vendredi 11 mars 2011

Spring Suprises

Today I had another chance to go on a hike with the baby.  We went to collect lichens but that soon evolved into other things.  I decided to pick some flora for samples.  We even found an old birds nest.

Dye tests in old yogurt cups.
When we got home I tore my samples into pieces, put them into old yogurt cups and poured boiling water over them.  There were two real stand outs.
Left, wild hellebore test.  Right, hairy rose hip test.

The wild hellebore flowers and the deformed rose hips made some surprising color.  The flowers made a clear lime green tint.

Hellebore flower test.
 The deformed hairy rose hips were full of color, a beautiful rusty orange.  I've very eager to collect more for a proper dye bath.  I know that rose hips can be used for dyeing, but it's a pain to collect them and I'd rather use them for tea or jam.  These weird deformed rose hips are on almost all of the roses in my fields.  I think there are usually about three or four per plant.  I'm not sure if the winter sun has roasted them, but I think that may be a factor.

Deformed rose hip.

Deformed rose hip test.
 The everlasting was a pretty predictable yellow green.  The stems from the same plant were only slightly more to the yellow end.  I don't think you can see the difference in the pictures.  I'm going the try the flowers out later this summer.

Everlasting leaves test jar.

Everlasting stems test jar.

The wild hellebore leaves were also a nice warm peachy green color. Note: hellebore are poisonous plants.  Don't leave the dye bath where animals or kids can reach it.  Wash the fibers well after dyeing.

Wild hellebore leaves test jar.
There's an oak by the barn that I've been wanting to test for awhile.  It's a strange sort of oak tree.  It makes acorns, but doesn't lose its leaves in the winter.  I'll have to go and look up the name of it.  It did make a nice peachy bath.   Tomorrow I'll stick some yarn samples in each jar and heat them up in a little pan of water.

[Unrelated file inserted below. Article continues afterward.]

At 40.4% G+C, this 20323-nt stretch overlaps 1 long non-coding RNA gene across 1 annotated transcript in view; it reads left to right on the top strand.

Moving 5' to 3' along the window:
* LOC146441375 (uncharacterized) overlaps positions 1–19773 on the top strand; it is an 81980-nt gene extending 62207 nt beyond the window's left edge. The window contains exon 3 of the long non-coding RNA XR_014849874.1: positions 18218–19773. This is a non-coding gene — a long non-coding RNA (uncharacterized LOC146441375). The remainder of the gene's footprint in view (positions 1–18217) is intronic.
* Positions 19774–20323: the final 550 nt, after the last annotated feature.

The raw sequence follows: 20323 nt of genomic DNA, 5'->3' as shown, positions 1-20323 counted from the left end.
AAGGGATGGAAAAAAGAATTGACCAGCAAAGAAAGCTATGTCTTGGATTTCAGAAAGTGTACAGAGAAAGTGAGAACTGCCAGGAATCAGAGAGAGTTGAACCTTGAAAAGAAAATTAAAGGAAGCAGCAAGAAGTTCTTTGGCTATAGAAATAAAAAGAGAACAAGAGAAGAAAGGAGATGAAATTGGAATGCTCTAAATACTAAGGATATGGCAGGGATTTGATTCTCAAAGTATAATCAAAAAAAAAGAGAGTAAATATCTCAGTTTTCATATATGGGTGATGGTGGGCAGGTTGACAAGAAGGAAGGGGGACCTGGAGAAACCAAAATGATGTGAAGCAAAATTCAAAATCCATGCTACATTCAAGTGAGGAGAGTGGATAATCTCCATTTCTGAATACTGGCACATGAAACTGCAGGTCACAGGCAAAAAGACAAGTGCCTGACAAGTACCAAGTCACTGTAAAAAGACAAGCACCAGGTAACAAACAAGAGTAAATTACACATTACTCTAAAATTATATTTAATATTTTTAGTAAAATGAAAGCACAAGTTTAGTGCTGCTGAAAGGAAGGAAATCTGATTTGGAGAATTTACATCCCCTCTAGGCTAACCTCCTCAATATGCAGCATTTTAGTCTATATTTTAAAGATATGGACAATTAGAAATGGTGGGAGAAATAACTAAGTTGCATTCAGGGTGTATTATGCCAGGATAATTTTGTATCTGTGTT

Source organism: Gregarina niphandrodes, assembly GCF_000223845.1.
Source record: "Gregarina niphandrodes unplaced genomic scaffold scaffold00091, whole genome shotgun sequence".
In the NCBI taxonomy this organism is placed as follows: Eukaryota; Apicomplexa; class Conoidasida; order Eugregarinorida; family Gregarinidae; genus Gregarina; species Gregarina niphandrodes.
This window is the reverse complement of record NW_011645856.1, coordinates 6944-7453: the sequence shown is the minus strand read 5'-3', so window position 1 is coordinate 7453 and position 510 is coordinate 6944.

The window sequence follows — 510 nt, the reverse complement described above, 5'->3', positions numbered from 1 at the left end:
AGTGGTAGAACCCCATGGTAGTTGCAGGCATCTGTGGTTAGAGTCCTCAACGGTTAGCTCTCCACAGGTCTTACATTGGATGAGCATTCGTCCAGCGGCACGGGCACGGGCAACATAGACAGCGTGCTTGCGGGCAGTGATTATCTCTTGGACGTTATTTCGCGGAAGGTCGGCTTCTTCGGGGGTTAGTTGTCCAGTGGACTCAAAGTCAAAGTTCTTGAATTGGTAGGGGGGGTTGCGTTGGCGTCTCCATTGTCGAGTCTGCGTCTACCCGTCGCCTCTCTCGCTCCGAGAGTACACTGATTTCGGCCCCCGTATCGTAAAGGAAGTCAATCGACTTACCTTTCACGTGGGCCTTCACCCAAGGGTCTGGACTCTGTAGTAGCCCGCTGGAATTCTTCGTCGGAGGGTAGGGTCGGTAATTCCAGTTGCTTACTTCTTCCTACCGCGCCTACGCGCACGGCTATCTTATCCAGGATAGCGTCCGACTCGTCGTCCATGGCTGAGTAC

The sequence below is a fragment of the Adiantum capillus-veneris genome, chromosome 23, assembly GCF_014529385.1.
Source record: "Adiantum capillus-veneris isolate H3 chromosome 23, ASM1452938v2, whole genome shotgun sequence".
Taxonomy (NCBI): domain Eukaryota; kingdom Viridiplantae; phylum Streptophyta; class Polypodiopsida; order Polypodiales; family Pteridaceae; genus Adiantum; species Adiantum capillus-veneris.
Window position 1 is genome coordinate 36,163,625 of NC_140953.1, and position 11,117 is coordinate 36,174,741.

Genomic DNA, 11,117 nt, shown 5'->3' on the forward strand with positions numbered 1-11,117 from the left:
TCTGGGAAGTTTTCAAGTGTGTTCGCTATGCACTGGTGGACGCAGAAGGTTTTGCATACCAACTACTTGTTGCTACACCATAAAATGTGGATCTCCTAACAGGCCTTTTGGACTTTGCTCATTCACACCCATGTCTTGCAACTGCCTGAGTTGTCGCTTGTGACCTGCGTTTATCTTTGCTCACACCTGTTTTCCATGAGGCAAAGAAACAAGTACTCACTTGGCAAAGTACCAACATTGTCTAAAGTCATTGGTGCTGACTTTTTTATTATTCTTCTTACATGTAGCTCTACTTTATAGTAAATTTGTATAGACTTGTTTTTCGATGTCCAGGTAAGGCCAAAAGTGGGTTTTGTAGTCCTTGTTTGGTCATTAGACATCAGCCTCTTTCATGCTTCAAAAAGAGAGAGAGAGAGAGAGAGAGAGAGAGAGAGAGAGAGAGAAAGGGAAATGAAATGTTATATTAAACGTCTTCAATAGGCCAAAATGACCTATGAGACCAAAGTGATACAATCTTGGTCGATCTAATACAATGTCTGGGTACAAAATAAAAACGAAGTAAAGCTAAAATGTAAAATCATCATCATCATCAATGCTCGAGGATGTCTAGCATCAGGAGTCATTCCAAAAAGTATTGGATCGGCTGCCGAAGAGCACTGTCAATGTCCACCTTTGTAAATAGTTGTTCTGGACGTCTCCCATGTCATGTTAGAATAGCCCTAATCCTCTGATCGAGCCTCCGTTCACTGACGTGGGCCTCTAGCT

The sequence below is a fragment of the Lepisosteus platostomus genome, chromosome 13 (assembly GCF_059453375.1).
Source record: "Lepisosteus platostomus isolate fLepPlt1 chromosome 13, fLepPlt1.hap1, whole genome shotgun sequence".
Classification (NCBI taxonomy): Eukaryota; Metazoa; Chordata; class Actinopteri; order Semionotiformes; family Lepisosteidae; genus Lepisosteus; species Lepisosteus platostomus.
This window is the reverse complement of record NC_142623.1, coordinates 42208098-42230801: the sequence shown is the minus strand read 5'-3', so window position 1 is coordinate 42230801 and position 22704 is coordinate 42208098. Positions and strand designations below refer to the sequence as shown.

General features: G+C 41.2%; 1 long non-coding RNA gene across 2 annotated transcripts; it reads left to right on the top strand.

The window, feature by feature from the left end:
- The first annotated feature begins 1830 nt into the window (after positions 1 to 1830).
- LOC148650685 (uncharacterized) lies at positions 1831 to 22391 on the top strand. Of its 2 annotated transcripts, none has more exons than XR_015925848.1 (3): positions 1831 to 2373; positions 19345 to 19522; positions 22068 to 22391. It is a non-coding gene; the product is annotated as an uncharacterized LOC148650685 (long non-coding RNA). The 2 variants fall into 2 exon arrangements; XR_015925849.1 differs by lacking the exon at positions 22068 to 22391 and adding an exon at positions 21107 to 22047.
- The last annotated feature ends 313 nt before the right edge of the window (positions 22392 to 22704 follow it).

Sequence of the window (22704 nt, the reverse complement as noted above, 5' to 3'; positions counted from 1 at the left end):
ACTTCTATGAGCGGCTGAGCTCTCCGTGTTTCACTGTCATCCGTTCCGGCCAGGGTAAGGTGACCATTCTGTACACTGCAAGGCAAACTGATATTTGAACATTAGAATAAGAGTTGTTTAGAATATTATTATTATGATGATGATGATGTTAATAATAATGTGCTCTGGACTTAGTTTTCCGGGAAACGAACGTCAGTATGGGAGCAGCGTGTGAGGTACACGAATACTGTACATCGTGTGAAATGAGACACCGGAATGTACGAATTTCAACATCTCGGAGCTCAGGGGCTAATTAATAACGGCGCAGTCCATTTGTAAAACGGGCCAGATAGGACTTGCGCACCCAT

I've also been mordanting as much as possible in preparation for spring.

 Because of the nice weather I've been out in the garden a lot.  I trimmed 650g of branches and leaves off of my sage bush and decided to make a bath out of them before I chucked them into the compost pile.  I chopped and simmered the leaves in tap water before straining the bath.  I dyed 200g wool.  What an amazing surprise.  The bath didn't look like much, but it made a very vibrant yellow green.

Maybe it's because I've been suffering from a cold but the sage bath also inspired me to make a juniper bath.  I used 450g of chopped up juniper branches to 200g wool, simmered for a little over an hour.  The final color was less inspiring, but still pretty.  It's a slightly orange gold color.

This yarn I'm dyeing is a 2 ply Blue Faced Leicester.  It's supposed to be a sock yarn, but I'm not sure that it's cushy enough.  I'll have to test it out.  It took a lot of washing to get the spinning oil and natural oils out.  I'm very glad to have taken to time to wash the fibers before dyeing them.  I'm pretty sure my last dyeing disaster was due to my not taking the time to wash the fibers first.  Lesson learned.

2 commentaires:

  1. I think your misformed rose hips are galls, not rose hips at all. That migth be why the do not dye the expected colour.
    Do they look like this:

  2. I think you're right about them being galls. They look like the work of an insect rather than a virus. Thanks for commenting.